This is an album that will surely appeal to the chill-out audience that favour dub-induced trance. It has a heavier feel than the likes of Bluetech, but the joy of downtempo electronic exploration is similar.






 ------Various - Mountain High
STYLE   Chilled digital snapshots of lush psychedelic dreamscapes by some of the most in-demand names of the current ambient trance scene. The style morphs from some very atmospheric, spiralling, rhythmic ambience from Solar Fields where percussions scatters and reverberates, through Vibrasphere's restrained 'All Green Seasons' and on into more beat driven tracks, increasingly heavy until Aes Dana breaks it all down again into the whispering, fluttering 'Seaweeds Corporate' with a melange of pulsing basses and arps that straddle haunting pads and effects - rising and falling eventually into oblivion.
MOOD   The overall mood is one of emotive bliss - deep, ambient and rich - wrapping the listener in thick liquid blankets of sound. Variations within the whole though range from soporific, loose structures where breaks echo in layers, coming and going like summer breezes to dub patterns and ethnic grooves, many scented with techno-aural incense rising in binary curls. There is the futuristic drum and bass lightness of Intocyrcle, the shadowy 'Numbers' by Nada and a sprinkling of sparingly employed ethnic samples and exotic waves that swirl and vibrate, illuminating the cycles and sequences of the synths and the programming.
ARTWORK   Another tasteful digipack (they are much nicer than jewel cases aren't they) lit with a glowing green warmth. Artwork combines verdant mountain photographs with hazy image manipulation and a gliding graphic seahorse design. Text is accompanied by some sharp graphic elements and layered panels with some transparent repetitions radiating into the background. Inside are full credits and recording details, a list of 'smiles' and a verse and dedication. Overall, the kind of CD that you like to put at the front of your collection because it looks good.
OVERALL    Candyflip Records from Greece take a step away from their usual menu of thumping psytrance releases here. Mountain High is mellow and absorbing, evocative and comfortably exploratory. Triac's beautiful 'Anticipation' typifies the strengths of the compilation - unhurried with plenty of open space where eddying loops and washes slipstream sparse melodies and mellow beats. You get the feeling that these guys have all the latest technology and are enjoying stretching it, restructuring it in ways the manual doesn't cover. Each track is different chamber to inhabit, part of the whole, yet confidently distinct and individual.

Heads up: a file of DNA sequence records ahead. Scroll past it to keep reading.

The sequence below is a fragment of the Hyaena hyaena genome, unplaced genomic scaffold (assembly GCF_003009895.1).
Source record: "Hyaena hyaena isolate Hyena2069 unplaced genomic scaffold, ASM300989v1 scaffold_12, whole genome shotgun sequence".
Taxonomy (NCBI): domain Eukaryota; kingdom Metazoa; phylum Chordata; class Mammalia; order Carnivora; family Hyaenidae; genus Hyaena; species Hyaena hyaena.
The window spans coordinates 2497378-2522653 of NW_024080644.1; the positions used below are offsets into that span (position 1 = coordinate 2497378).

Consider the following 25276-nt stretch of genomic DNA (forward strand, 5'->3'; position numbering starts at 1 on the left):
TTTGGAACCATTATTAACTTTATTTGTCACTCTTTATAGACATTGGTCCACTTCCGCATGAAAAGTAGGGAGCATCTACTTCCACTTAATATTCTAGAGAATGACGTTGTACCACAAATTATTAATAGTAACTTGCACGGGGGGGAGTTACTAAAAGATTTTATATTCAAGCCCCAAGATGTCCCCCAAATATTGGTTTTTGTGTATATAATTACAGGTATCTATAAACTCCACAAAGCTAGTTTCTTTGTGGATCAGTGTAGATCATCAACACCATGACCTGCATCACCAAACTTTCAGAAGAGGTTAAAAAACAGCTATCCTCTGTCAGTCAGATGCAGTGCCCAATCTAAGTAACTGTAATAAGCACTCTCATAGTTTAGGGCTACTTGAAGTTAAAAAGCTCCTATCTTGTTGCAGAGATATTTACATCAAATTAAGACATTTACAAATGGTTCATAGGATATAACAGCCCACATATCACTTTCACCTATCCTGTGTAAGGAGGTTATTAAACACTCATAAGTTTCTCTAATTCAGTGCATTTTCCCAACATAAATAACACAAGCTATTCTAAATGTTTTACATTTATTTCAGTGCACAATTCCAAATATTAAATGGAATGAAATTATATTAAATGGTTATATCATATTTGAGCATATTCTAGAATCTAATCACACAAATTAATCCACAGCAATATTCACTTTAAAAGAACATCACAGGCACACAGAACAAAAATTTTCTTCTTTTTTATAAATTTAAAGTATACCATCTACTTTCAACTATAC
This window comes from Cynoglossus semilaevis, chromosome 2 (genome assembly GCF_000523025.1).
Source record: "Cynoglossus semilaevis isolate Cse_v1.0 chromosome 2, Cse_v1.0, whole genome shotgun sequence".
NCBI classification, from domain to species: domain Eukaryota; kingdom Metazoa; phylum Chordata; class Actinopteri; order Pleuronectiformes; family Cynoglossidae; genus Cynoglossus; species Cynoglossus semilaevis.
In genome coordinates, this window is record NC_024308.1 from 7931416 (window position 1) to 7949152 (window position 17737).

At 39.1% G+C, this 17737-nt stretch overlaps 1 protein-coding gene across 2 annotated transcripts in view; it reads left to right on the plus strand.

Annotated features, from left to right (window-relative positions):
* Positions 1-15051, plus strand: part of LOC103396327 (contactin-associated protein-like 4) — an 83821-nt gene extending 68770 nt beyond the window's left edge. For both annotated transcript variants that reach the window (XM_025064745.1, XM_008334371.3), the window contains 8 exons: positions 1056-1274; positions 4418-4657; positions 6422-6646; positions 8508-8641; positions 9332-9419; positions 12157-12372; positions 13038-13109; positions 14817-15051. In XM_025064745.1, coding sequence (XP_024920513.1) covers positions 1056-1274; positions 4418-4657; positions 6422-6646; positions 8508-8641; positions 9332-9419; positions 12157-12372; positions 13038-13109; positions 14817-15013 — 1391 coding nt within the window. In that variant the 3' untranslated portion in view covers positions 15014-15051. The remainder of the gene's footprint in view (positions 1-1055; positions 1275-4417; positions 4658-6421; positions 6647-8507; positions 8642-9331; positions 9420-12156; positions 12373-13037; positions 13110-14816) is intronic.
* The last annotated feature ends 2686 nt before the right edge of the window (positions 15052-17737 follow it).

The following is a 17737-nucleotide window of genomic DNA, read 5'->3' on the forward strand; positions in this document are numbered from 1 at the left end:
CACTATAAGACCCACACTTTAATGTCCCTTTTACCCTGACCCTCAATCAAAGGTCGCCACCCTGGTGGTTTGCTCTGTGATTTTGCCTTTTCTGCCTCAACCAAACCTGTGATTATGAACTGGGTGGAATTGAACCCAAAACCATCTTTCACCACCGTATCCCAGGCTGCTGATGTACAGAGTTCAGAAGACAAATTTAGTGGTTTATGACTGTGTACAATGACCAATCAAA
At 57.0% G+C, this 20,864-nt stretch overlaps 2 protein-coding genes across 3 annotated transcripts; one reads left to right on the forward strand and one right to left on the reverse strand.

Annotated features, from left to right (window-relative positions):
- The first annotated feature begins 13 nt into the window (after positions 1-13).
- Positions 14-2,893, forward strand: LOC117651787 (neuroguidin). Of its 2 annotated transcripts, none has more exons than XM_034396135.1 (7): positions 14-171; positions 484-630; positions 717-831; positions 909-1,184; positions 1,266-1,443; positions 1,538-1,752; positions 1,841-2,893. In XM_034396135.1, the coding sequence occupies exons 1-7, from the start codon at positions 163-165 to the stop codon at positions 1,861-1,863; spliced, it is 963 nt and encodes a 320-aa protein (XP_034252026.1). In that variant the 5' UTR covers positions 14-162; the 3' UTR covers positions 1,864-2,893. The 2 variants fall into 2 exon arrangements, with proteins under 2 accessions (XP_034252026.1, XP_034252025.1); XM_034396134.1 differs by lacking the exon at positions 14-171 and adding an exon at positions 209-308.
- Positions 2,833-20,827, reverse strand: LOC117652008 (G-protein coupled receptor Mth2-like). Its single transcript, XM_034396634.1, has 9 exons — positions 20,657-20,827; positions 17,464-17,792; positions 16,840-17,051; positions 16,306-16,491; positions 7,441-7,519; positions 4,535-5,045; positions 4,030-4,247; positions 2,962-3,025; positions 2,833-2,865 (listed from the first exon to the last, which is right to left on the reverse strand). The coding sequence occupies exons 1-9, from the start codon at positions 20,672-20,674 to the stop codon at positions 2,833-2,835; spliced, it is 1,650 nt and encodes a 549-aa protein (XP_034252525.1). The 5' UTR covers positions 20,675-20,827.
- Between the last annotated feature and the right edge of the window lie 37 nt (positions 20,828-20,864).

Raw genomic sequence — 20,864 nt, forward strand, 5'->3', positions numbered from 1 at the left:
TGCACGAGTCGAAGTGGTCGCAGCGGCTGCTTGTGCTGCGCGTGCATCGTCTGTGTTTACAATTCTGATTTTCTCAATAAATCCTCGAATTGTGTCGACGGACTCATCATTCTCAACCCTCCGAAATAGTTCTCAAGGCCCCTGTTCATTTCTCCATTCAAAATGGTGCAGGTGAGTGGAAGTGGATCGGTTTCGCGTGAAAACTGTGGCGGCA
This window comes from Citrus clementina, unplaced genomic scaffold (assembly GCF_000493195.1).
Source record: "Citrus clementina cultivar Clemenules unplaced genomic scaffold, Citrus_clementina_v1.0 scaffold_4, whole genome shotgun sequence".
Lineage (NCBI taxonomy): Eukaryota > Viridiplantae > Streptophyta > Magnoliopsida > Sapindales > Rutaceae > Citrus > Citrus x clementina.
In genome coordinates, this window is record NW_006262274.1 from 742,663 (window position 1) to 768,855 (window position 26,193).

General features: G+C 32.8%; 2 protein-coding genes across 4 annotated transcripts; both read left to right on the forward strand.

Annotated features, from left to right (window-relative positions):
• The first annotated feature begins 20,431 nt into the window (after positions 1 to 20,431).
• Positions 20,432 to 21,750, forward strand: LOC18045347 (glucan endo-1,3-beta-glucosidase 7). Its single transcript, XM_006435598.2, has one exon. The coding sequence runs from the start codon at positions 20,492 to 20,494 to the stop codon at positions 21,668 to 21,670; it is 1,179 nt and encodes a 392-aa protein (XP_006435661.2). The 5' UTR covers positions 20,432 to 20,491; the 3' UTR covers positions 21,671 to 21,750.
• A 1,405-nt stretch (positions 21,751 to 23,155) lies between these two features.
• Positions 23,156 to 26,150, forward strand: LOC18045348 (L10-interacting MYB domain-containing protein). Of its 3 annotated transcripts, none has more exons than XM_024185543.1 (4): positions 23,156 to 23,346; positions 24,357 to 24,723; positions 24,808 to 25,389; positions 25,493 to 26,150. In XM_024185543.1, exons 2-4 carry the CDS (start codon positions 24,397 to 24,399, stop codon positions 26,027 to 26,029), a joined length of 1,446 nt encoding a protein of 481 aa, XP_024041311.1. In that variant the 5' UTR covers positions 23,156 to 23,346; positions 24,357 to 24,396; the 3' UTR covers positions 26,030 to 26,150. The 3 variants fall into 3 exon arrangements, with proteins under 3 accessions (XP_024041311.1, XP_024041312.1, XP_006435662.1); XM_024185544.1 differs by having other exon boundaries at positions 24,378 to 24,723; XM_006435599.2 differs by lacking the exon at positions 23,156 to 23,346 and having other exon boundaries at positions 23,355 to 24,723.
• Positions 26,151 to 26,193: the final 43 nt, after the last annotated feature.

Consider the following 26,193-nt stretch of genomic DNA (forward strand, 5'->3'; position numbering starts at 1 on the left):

Pys-chill and ambient trance fans who like a journey rather than a fixed pace throughout. If you know the names on the track list - you, pretty much know what to expect.






 ------Healer - Higher Grounds
STYLE   Smooth, atmospheric electronica with slow, restful beats - often leaning close to a new age sound. Higher Grounds features a lot of strings, swells and soft pads. The disc is divided into two sections - the first five tracks (section one) are mainly supported by percussive loops, the last three (section two) opens with the stabbing mechanical sequencer piece 'Art Of Trancelucency' before twinkling off into the distance and fading into the increasingly ambient 'Resonate Within' and 'Apnea' - where curving, onion-like, transparent layers of sound lull the listener into deep relaxation.
MOOD   Clear and expansive, pure electronica. Healer tends to soar rather than drift - the sound is too purposeful to suggest the sleepy meandering conjured up by some ambient albums. Long fluid build-ups, distant bell trees and finger cymbals along with warm synthetic gusts create a sense of mystery or a mildly exotic mood. Long drawn-out strings and lingering washes bring a serenity and sheet-like silkiness to the music - so that the overall impression is one of restfulness.
ARTWORK   A glowing digipack with a sunset photograph of clouds over a harbour and a foreground knot of sharp 3D imagery. A tasteful package with the Healer logo standing out in white. The inner booklet is more subdued with sunset pinks that smudge away into abstraction behind the CD. The relevant thanks fill one inner panel along with credits and contact details.
OVERALL    Michael Andresen works not only as Healer, he also produces more upbeat trance music under the moniker 12 Moons. In addition, he compiled the Scandinavian chillout CD Ease Division on Spiral Trax Records, which included a piece by Healer. As far a Higher Grounds is concerned, a few tracks are floating pieces, without beats, but with oceanic swells of frequency, tone or intensity - the others are mainly rhythmic ambience carried along by low-key programmed drum loops and subtle melodies.

Healer might suit ambient trance fans that want something right down the far end of the spectrum - leaning towards new age and relaxation music. If you enjoy the pure electronic sound of, say, Zer0 0ne and you'd like to take it down a notch or two - Healer might suit you.